We did two studies with two different schedules of ara-C. The first one is the well-known intermittent schedule for 7-10 days, but the more recent one - which I think is a better one - is a flat dose of ara-C 10 mg a day, trying to expose the leukemia cells to the effect of the ara-C 100% of the time. In our hands the daily schedule is better because for the first time in the total population it allowed us to have a cytogenetic response in 70% of the patients, and half of the patients for the first time ever had a major cytogenetic response. Not the good risk patients only. And the cytogenetic responses occurred earlier. It takes a median of about nine months to produce a major cytogenetic response at the lower dose of interferon therapy. Now this has been reproduced already in two randomized trials. The first one published by Dr. Gio in the New England Journal of Medicine, 720 patients randomized to interferon alone or with ara-C. And that study showed that the addition of ara-C increased the incidence of major cytogenetic response to 41%, which is very close to our results, and the complete cytogenetic response to 26%. Most important for community practice, it improves the survival significantly and independently by multi-variant analysis. There is a second study which was reported last year as an abstract by Dr. Tura which showed the same thing in 540 patients, randomized to interferon alone or with ara-C. The incidence of major cytogenetic response was significantly better and the survival was better with the addition of ara-C, significant but only for the good risk patients. So in my mind, there are at least two studies now that confirm that the combination of interferon and ara-C in a randomized fashion improves the outcome of the patients and so that has to become the standard of care. So if you look at the sequence of studies with busulfan then Hydrea then interferon, we start having patients with a complete cytogenetic response and now with the combination that proportion of major responders or any cytogenetic response is getting better. So the question is; how can we improve on that degree of complete cytogenetic response?

So in the next set of slides I am going to discuss some investigational therapies which will never come into the Board but I think itís important to realize. After several attempts we found that there is a drug called homoharringtonine that was able to induce hematologic remissions in two-thirds of the patients that were resistant to interferon. And we did two studies with homoharringtonine alone or with ara-C in now about 170 patients. Cytogenetic responses were seen in one-third and to our surprise there was a significant survival advantage when ara-C was added to homoharringtonine. But it told us that HHT is a drug which is a very good one, and how can we exploit that benefit in front line therapy? So what we did was we designed what is now called the triple regimen with interferon/ara-C as the backbone, homoharringtonine added for five days every month and we gave it to front-line, newly diagnosed CML patients. This is the update in the first 56 patients which have received at least three months of therapy, almost everybody has a hematologic remission with a median follow-up of only 11 months we already have three-quarters of the patients having cytogenetic response and 43% having a major cytogenetic response, even with much lower doses of interferon/ara-C and homoharringtonine because of the cumulative myelosuppression. Now your question is; how do we know it is better than ara-C with interferon? We cannot wait ten years to do so, to document this, so what we did was an analysis at six months where we looked at the surrogate markers for survival - which is major cytogenetic response - and what you see is that with the triple regimen the incidence of major cytogenetic response goes from 18% to about 30%. So Iím pretty confidant that the triple therapy is going to be better for the future.

Now you may be saying to yourself, "This treatment is becoming now very cumbersome." We have two shots a day and the homoharringtonine which is given by vein. So is it worth it? Well, first of all, we are working on a subcutaneous homoharringtonine formulation but more important, there is a new formulation of interferon which is put in polyethylene glycol, just like the asparaginase. So the half-life of the interferon is in the order of days. You give it only once a week. The toxicity profile is better. Among the 21 patients that were treated we had five patients that had improved tolerance, but most importantly, of 13 patients that were resistant to interferon five really responded to the PEG interferon. So I think the future is going to be the PEG interferon given once a week, less toxic and more effective.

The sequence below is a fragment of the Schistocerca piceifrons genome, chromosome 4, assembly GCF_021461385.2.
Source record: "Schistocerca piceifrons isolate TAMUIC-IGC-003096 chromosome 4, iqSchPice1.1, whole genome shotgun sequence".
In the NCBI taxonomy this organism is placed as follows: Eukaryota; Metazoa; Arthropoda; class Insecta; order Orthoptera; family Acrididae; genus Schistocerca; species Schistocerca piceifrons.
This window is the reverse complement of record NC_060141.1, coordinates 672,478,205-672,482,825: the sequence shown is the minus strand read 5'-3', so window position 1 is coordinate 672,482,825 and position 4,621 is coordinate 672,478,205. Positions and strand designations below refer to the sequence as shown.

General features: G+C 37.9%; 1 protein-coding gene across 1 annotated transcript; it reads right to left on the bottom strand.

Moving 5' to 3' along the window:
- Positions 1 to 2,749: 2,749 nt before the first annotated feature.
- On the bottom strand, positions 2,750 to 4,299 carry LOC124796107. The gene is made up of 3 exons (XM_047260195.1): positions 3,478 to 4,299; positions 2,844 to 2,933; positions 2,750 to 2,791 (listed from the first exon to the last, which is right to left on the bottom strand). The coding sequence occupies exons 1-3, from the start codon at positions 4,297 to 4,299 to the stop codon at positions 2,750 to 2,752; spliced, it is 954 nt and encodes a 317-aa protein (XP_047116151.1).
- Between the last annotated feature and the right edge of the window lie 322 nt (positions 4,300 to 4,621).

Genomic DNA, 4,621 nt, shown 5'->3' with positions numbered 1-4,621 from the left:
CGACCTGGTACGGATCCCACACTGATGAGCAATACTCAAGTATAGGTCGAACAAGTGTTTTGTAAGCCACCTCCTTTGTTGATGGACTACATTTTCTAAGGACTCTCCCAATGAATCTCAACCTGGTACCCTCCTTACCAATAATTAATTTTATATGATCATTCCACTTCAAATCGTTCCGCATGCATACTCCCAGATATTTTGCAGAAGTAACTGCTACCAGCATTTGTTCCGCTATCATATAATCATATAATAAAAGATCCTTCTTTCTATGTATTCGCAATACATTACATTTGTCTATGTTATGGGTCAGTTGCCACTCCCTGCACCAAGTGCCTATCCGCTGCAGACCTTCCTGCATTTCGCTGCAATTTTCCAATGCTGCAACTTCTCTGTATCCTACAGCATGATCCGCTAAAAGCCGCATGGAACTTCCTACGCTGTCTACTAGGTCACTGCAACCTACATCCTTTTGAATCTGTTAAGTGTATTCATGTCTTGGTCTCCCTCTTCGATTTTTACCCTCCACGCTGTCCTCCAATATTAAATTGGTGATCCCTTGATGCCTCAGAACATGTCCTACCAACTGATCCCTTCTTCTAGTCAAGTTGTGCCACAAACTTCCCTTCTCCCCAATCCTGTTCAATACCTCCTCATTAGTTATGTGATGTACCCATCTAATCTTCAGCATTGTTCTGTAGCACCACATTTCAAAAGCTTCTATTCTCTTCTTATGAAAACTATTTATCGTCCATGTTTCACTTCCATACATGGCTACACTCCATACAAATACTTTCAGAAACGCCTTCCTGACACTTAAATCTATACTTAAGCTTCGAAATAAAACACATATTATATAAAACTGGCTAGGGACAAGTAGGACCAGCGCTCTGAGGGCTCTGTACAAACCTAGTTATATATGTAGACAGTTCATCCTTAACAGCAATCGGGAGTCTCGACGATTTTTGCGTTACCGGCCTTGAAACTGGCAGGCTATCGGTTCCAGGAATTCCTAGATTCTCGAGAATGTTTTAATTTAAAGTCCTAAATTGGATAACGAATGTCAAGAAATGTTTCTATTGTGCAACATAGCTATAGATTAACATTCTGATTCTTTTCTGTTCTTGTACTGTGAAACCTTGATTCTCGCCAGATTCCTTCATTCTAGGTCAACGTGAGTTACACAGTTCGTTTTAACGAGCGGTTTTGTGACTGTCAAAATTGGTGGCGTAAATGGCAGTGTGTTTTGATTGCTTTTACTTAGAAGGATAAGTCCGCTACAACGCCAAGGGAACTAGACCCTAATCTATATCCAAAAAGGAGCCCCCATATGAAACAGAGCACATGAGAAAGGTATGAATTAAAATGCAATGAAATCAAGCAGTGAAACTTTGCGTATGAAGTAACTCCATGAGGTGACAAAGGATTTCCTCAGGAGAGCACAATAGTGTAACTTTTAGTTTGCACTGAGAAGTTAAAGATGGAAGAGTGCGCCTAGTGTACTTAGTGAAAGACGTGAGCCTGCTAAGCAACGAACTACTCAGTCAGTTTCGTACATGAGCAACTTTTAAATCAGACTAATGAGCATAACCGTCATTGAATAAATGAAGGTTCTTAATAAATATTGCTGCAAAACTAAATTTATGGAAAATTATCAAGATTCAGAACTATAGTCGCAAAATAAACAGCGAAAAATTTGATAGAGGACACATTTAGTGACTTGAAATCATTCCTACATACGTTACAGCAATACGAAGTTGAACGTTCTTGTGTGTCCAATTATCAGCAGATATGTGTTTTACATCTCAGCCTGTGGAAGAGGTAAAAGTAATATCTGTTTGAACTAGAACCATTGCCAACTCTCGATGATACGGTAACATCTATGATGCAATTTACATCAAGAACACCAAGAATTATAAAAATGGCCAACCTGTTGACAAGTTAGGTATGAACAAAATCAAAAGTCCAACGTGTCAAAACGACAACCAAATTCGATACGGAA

Now the last treatment that I want to approach is something that I think you must become familiar with, because it is going to change the way we treat CML and the way we view chronic myeloid leukemia. The treatment is called a tyrosine kinase inhibitor which is targeted specifically at the bcr/abl protein message. Now a little bit of a background on the tyrosine kinases, their role in cancer, and what are the kinase inhibitors. This is the product, which is the tyrosine kinase inhibitor for the Philadelphia abnormality. But the background for it is that in cancers there is a family of tyrosine kinases which are not specific for CML but they are specific for other messages produced by each of the specific cancers. Those kinases are what drives the cancer and if you can develop small molecules that suppress those kinases, then you can change the

These are the results of the signal transduction inhibitor in chronic myeloid leukemia. In chronic phase there have been now 40 patients treated, all resistant to interferon, almost every patient achieved a hematologic remission, and at the higher dosages three of nine patients had

Now I am going to discuss a couple of questions which often come into your practice. I get a lot of phone calls, "Well, I made a diagnosis on a CML patient but she is pregnant. Can I give her interferon therapy?" My opinion is that you should not give interferon therapy to these women because even though you may have seen case reports on successful deliveries, the ones which are not successful are usually not published. This is true. Interferon is known to be anti-angiogenic so it can affect the placental blood supply and I am sure there is going to be a higher incidence of abortions or small-for-size delivery. My advice is supportive care or pheresis if

The last question is the most common question asked now. If you have a patient who comes to you with chronic myeloid leukemia how are your going to make the choice of allogenic transplant up front, versus interferon-based therapy. Here Iím giving you a simple algorithm which will apply to the Board. So rather than tell you an age cut-off, which can produce different

Now this is a slide from the Italian study group which was published in JCO. Everybody, when they read the article, they said well itís obvious. If you have a very young patient, go for the transplant. If they are older then do interferon-based therapy. Here Iím showing the results of

So in summary, I hope Iíve given you a good idea about what is happening in chronic myeloid leukemia. It is a disease which has already changed its course significantly from a disease that was incurable, where we sent the patients home to die in three years, to a disease that is highly curable with allogeneic transplant and where also we have multiple modalities that suppress the Philadelphia chromosome, sometimes to a degree where we hope for a long term event-free survival. More importantly, I think the next three years are going to show that the addition of tyrosine kinase inhibitors to interferon/ara-C may increase drastically the proportion of patients who become PCR negative and do not need therapy and will stay without disease outside the setting of allogeneic transplant.